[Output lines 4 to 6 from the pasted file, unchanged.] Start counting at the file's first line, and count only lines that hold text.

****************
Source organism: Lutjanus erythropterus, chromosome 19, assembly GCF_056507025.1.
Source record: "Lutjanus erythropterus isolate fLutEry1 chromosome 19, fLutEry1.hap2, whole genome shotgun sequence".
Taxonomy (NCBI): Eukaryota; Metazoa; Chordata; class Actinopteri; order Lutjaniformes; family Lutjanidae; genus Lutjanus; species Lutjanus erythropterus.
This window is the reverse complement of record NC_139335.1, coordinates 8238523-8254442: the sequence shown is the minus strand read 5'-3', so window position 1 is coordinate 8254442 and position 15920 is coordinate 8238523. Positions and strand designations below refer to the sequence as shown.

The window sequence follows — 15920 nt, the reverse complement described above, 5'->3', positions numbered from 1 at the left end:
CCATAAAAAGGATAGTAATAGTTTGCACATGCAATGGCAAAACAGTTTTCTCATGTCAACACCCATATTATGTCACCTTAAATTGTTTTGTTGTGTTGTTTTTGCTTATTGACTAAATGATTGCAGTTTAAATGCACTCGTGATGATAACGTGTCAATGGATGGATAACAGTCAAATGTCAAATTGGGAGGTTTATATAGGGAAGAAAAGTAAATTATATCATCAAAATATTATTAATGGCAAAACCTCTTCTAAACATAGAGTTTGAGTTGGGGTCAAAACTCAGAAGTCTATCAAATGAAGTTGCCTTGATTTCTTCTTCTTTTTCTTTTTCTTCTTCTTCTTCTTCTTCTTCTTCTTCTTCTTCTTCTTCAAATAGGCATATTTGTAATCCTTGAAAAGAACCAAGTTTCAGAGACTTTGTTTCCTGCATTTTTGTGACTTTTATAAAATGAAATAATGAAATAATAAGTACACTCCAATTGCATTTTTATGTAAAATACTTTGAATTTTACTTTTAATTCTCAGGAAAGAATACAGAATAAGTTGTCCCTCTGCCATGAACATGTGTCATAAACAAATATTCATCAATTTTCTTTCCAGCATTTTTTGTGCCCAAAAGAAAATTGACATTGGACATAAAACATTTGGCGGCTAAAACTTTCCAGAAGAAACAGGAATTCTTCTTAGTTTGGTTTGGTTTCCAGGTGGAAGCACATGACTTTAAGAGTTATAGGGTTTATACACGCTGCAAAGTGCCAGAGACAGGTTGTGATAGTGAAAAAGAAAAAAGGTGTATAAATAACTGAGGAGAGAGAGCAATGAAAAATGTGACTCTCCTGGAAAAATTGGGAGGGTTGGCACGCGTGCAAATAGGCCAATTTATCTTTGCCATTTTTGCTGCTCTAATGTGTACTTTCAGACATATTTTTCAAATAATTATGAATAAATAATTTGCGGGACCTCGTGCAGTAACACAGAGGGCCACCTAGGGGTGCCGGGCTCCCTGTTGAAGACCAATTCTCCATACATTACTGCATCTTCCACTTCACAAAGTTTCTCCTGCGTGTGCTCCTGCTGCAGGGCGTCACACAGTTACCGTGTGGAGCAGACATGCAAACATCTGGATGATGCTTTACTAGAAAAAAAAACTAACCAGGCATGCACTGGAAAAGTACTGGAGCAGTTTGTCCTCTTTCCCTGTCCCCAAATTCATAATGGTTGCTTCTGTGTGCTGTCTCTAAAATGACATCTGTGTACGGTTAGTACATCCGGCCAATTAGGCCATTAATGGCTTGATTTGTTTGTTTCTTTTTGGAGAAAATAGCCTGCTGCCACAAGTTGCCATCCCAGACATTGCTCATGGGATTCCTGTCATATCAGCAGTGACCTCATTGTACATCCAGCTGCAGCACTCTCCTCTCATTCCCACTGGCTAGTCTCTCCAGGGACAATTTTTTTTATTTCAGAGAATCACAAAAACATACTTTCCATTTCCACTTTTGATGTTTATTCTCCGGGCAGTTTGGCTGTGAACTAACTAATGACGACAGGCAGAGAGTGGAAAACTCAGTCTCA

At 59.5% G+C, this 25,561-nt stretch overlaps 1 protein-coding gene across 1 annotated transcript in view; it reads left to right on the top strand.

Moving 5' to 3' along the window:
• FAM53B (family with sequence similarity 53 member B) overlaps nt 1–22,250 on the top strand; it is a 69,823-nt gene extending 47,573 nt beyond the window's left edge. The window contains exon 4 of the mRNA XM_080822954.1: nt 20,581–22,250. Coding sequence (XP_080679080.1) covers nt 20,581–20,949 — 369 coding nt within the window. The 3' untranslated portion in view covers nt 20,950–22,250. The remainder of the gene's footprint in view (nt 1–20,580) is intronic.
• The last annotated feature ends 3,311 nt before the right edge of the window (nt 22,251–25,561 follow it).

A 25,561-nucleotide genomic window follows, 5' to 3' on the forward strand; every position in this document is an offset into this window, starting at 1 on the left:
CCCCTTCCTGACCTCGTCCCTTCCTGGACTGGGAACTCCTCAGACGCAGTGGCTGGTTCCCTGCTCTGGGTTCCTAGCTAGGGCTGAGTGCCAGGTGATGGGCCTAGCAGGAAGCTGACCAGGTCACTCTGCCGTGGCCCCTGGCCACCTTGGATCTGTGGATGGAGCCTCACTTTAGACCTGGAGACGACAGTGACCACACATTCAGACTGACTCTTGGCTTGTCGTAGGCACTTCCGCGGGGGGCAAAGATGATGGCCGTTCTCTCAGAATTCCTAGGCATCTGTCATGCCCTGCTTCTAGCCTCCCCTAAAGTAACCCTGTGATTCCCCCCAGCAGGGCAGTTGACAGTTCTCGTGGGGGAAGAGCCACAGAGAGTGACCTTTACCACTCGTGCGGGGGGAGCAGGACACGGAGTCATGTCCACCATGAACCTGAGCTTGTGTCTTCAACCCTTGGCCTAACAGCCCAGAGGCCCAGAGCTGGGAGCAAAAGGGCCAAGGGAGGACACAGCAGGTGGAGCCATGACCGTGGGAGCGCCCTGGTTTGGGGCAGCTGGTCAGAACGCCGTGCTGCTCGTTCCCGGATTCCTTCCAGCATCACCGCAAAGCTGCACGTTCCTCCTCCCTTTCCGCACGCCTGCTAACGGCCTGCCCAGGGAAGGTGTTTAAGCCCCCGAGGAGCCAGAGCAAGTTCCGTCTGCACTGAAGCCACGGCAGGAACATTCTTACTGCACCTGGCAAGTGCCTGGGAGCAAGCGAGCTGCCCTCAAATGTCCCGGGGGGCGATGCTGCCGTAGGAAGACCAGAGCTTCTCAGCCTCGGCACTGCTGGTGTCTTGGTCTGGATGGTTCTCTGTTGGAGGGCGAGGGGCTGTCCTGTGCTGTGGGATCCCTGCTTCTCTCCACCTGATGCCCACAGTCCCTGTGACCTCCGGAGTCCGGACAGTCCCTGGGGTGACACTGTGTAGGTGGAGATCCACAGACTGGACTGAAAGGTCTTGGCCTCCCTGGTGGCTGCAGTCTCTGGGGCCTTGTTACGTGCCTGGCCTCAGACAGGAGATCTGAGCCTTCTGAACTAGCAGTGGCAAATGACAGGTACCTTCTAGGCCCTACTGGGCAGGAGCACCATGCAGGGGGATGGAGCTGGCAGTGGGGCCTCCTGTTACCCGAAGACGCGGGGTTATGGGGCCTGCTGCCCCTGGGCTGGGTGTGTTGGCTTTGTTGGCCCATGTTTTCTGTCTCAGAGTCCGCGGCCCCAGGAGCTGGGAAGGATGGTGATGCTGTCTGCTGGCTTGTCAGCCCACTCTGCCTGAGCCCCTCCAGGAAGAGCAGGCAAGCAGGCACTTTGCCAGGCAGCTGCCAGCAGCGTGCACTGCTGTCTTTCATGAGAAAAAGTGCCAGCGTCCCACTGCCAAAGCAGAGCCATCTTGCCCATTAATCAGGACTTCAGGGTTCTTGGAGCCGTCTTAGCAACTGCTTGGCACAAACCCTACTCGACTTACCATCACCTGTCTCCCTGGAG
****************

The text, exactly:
This window is the reverse complement of record NC_139335.1, coordinates 8238523-8254442: the sequence shown is the minus strand read 5'-3', so window position 1 is coordinate 8254442 and position 15920 is coordinate 8238523. Positions and strand designations below refer to the sequence as shown.

The window sequence follows — 15920 nt, the reverse complement described above, 5'->3', positions numbered from 1 at the left end:
CCATAAAAAGGATAGTAATAGTTTGCACATGCAATGGCAAAACAGTTTTCTCATGTCAACACCCATATTATGTCACCTTAAATTGTTTTGTTGTGTTGTTTTTGCTTATTGACTAAATGATTGCAGTTTAAATGCACTCGTGATGATAACGTGTCAATGGATGGATAACAGTCAAATGTCAAATTGGGAGGTTTATATAGGGAAGAAAAGTAAATTATATCATCAAAATATTATTAATGGCAAAACCTCTTCTAAACATAGAGTTTGAGTTGGGGTCAAAACTCAGAAGTCTATCAAATGAAGTTGCCTTGATTTCTTCTTCTTTTTCTTTTTCTTCTTCTTCTTCTTCTTCTTCTTCTTCTTCTTCTTCTTCAAATAGGCATATTTGTAATCCTTGAAAAGAACCAAGTTTCAGAGACTTTGTTTCCTGCATTTTTGTGACTTTTATAAAATGAAATAATGAAATAATAAGTACACTCCAATTGCATTTTTATGTAAAATACTTTGAATTTTACTTTTAATTCTCAGGAAAGAATACAGAATAAGTTGTCCCTCTGCCATGAACATGTGTCATAAACAAATATTCATCAATTTTCTTTCCAGCATTTTTTGTGCCCAAAAGAAAATTGACATTGGACATAAAACATTTGGCGGCTAAAACTTTCCAGAAGAAACAGGAATTCTTCTTAGTTTGGTTTGGTTTCCAGGTGGAAGCACATGACTTTAAGAGTTATAGGGTTTATACACGCTGCAAAGTGCCAGAGACAGGTTGTGATAGTGAAAAAGAAAAAAGGTGTATAAATAACTGAGGAGAGAGAGCAATGAAAAATGTGACTCTCCTGGAAAAATTGGGAGGGTTGGCACGCGTGCAAATAGGCCAATTTATCTTTGCCATTTTTGCTGCTCTAATGTGTACTTTCAGACATATTTTTCAAATAATTATGAATAAATAATTTGCGGGACCTCGTGCAGTAACACAGAGGGCCACCTAGGGGTGCCGGGCTCCCTGTTGAAGACCAATTCTCCATACATTACTGCATCTTCCACTTCACAAAGTTTCTCCTGCGTGTGCTCCTGCTGCAGGGCGTCACACAGTTACCGTGTGGAGCAGACATGCAAACATCTGGATGATGCTTTACTAGAAAAAAAAACTAACCAGGCATGCACTGGAAAAGTACTGGAGCAGTTTGTCCTCTTTCCCTGTCCCCAAATTCATAATGGTTGCTTCTGTGTGCTGTCTCTAAAATGACATCTGTGTACGGTTAGTACATCCGGCCAATTAGGCCATTAATGGCTTGATTTGTTTGTTTCTTTTTGGAGAAAATAGCCTGCTGCCACAAGTTGCCATCCCAGACATTGCTCATGGGATTCCTGTCATATCAGCAGTGACCTCATTGTACATCCAGCTGCAGCACTCTCCTCTCATTCCCACTGGCTAGTCTCTCCAGGGACAATTTTTTTTATTTCAGAGAATCACAAAAACATACTTTCCATTTCCACTTTTGATGTTTATTCTCCGGGCAGTTTGGCTGTGAACTAACTAATGACGACAGGCAGAGAGTGGAAAACTCAGTCTCA